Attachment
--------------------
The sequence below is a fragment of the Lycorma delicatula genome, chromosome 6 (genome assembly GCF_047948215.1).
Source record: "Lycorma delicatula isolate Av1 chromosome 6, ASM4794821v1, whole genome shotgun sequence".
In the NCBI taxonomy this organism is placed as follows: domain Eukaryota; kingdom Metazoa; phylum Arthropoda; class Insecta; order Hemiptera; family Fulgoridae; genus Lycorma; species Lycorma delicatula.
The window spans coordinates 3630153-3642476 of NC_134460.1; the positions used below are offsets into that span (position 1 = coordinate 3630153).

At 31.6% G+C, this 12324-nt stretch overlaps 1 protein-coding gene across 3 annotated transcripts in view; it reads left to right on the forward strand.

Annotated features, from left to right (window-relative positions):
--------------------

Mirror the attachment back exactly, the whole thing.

The sequence below is a fragment of the Lycorma delicatula genome, chromosome 6 (genome assembly GCF_047948215.1).
Source record: "Lycorma delicatula isolate Av1 chromosome 6, ASM4794821v1, whole genome shotgun sequence".
In the NCBI taxonomy this organism is placed as follows: domain Eukaryota; kingdom Metazoa; phylum Arthropoda; class Insecta; order Hemiptera; family Fulgoridae; genus Lycorma; species Lycorma delicatula.
The window spans coordinates 3630153-3642476 of NC_134460.1; the positions used below are offsets into that span (position 1 = coordinate 3630153).

At 31.6% G+C, this 12324-nt stretch overlaps 1 protein-coding gene across 3 annotated transcripts in view; it reads left to right on the forward strand.

Annotated features, from left to right (window-relative positions):